Cottage Cheese:  I have never liked cottage cheese and to this day, nothing brings out my gag reflex quite as strongly.  It also happens to be one of my father's favorite things so you can imagine how big a part of my childhood meals it unfortunately was.
Hard boiled Eggs:  I grew up choking down the egg salad sandwiches my mother would give me for lunch and for years thought I hated eggs because of it - turns out I just can't stand hard boiled eggs and anything with them in it.  Yuck.
Hamburger: I was never a big meat-eater beyond pepperoni on my pizza and hamburger was the most disgusting.  I wouldn't eat it unless it was covered in cheese and even then it could be challenging.  A month after my eleventh birthday I became a vegetarian (and still happily am) and my dislike for hamburger played a big part in that easy decision.
Wine/Champagne:  I never liked grape juice or grape-flavored anything and this holds especially true for wine.  I'm the black sheep in my mother's family of grape growers and vintners and my father's Italian ancestors probably wouldn't think too highly of my tastes either.  My mother would give me tastes of wine at special family functions growing up - I think I took her up on her offer once in all those years.  She wasn't surprised though and always said I would grow to like it.  Nope.  I tried it again as a teenager and several times more in my 21st year thinking I could make myself like it but it just hasn't happened.
Apricots:  My grandmother would always make me an English muffin with apricot jam on it.  Then I would secretly scrape off the jam and enjoy the muffin.  It wasn't until I was in high school that I actually tasted an apricot and then realized that I probably dislike them even more than that awful jam.
Corn on the Cobb   Though it was never a favorite, I actually didn't mind it growing up.  Then I got braces when I was eleven and it became too much of a chore to eat and clean out of my orthodontia later.  The braces came off two years later and I still wouldn't eat the corn on the cobb and still don't (I just cut it off the cobb).  I never liked messy foods though so that could explain it.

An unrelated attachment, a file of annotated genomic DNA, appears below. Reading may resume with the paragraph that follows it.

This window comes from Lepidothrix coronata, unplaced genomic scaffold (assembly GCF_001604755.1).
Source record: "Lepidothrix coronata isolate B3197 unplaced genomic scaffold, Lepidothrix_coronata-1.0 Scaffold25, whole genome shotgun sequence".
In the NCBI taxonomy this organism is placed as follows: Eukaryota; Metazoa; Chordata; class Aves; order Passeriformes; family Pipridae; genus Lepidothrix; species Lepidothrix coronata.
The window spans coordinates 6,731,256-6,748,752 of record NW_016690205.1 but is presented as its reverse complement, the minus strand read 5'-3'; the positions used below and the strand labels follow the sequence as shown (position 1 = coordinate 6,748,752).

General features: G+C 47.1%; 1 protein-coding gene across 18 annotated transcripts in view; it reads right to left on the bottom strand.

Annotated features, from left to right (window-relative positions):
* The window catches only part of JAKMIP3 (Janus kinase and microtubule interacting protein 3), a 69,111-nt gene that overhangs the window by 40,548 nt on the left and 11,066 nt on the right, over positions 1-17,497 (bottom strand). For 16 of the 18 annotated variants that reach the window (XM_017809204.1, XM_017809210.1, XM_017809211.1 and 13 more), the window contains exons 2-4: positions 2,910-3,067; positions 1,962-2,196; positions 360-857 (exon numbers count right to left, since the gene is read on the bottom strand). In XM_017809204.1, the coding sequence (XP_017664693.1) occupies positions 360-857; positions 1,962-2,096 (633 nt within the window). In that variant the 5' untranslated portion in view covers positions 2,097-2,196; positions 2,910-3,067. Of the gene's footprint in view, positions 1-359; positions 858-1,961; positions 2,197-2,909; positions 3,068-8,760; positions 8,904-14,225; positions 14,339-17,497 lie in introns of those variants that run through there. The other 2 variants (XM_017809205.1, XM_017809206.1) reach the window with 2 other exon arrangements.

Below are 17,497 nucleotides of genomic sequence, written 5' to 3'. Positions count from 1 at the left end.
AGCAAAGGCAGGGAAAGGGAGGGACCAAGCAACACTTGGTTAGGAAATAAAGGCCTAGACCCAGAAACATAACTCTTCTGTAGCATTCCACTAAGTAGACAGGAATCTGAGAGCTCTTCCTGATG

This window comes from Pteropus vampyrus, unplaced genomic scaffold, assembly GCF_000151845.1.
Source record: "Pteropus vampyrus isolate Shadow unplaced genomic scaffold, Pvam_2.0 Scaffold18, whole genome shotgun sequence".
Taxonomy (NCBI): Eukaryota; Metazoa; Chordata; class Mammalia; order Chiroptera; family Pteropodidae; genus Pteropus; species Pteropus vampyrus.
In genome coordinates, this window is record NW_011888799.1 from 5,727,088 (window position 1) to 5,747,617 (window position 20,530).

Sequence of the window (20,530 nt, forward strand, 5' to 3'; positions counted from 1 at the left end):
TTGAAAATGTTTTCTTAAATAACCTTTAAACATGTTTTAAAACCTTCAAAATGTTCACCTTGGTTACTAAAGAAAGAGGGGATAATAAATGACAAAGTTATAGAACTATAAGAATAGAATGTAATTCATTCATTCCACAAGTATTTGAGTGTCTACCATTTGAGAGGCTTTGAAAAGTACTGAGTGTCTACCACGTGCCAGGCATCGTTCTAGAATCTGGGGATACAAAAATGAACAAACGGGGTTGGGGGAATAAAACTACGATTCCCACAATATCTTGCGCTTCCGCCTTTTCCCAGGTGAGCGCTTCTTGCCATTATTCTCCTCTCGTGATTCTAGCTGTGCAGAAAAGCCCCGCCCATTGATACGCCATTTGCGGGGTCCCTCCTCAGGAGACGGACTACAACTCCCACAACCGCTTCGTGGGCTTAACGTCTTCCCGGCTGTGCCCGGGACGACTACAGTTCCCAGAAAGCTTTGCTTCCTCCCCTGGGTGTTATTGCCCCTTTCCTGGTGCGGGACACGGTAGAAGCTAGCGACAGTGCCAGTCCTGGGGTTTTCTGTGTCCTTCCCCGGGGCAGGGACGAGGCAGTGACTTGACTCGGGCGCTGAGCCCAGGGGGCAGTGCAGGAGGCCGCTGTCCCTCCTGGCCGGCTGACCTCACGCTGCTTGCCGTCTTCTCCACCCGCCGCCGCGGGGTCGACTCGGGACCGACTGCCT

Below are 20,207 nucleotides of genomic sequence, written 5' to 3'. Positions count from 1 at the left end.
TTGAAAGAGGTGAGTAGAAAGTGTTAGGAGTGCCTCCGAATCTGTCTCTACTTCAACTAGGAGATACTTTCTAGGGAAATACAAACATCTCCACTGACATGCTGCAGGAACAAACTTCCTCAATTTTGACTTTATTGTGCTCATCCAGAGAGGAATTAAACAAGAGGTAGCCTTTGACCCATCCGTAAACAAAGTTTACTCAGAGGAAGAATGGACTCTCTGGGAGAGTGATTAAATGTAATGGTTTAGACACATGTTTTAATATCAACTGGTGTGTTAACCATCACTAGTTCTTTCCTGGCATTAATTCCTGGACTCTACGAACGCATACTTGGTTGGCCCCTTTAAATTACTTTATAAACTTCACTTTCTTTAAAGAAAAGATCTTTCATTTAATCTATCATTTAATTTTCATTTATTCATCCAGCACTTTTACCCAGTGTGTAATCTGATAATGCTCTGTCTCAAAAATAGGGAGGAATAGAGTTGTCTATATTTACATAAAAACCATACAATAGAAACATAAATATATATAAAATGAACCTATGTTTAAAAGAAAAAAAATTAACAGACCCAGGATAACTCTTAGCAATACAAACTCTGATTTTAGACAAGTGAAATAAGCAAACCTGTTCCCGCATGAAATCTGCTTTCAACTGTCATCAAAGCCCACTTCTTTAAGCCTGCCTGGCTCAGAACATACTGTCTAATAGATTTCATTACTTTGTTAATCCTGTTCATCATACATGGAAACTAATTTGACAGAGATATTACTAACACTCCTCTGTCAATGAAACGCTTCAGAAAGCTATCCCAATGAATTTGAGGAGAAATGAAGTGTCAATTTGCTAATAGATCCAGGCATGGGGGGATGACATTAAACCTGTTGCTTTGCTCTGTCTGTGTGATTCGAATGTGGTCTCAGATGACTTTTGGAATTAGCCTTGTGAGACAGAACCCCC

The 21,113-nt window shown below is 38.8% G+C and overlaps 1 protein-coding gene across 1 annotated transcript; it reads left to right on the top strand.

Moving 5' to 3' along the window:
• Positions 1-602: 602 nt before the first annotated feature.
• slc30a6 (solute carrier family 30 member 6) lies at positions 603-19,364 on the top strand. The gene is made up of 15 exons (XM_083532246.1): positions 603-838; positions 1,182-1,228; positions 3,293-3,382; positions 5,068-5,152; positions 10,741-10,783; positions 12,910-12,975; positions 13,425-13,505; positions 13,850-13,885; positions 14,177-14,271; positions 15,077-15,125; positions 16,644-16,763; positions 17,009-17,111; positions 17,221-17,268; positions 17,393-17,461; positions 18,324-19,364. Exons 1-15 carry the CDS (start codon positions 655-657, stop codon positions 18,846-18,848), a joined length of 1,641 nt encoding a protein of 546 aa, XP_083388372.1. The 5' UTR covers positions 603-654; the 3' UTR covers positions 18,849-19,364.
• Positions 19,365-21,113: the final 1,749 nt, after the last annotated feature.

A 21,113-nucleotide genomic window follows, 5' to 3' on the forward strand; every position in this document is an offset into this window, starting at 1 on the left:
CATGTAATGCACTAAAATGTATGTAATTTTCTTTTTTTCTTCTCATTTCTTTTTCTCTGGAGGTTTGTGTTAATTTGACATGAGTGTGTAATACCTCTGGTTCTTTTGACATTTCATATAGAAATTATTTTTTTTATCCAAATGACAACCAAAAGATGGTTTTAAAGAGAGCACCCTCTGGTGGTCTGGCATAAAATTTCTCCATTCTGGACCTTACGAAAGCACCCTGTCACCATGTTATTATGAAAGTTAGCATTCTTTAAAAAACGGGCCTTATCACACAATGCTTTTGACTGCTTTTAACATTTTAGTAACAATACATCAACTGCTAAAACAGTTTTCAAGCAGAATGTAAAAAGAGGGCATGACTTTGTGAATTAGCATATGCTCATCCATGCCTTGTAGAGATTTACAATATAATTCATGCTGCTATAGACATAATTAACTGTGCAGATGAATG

Creamed Corn:  Another form of corn I never liked.  To be kind to those of you who actually like the stuff I'll refrain from saying what it reminds me of (hint: it is a bodily function that starts with a 'v.')

Spinach, avocados and bananas are other foods I disliked growing up, but then grew to love.

SNGF: List Your Matrilineal Line

This week's prompt via Genea-Musings is:

"1) List your matrilineal line - your mother, her mother, etc. back to the first identifiable mother. Note: this line is how your mitochondrial DNA was passed to you!
2) Tell us if you have had your mitochondrial DNA tested, and if so, which Haplogroup you are in.
3) Post your responses on your own blog post, in Comments to this blog post, or in a Status line on Facebook or in your Stream at Google Plus.
4)  If you have done this before, please do your father's matrilineal line, or your grandfather's matrilineal line, or your spouse's matriliuneal line."

I know I've already written, ad nauseam, about my matrilineal line and mtDNA haplogroup (it is K1a4a1 by the way) and I know so little about my father's maternal line.  So, here is maternal grandfather's matrilineal line:

1) Everett Heman Shinn (1925, Stockton, San Joaquin, CA - 2000, Sacramento, Sacramento, CA)
2) Gladys Viola Healey (1898, San Francisco, San Francisco, CA - 1998, Lodi, San Joaquin, CA)
3) Katherine Nielsen (1875, Mt. Eden, Alameda, CA - 1918, Alameda, Alameda, CA)
4) Engeline Christine Petersen (1857, Schleswig-Holstein, Germany - probably Dageb├╝ll - 1932, Alameda, Alameda, CA)

And, my paternal grandfather's line:

1) Harry James Allen (1927, Jackson, MI - 2003, Columbus, Muscogee, GA)
2) Daisy May Croad (1896, Montcalm or Mecosta Co., MI - 1990, Pinellas Co., FL)
3) Mary Stokes (1867, Hafodrinog, Glamorgan, Wales - 1923, Millbrook, Mecosta, MI)
4) Charlotte Shepstone (circa 1827, Churchill, Somerset, England - 1896, Somerset, England)
5) Sarah Shoe/Shew (circa 1806, likely Churchill, Somerset, England - circa 1832, Churchill, Somerset, England)
6) Mary UNK. (circa 1776, likely Churchill, Somerset, England - aft.1841, likely Churchill, Somerset, England)

I have not had these mtDNA lines tested and I don't believe any other carriers have either.  Luckily, I was able to "cross the pond" without the assistance of DNA testing, but I'd still love to learn more about Engeline and Mary.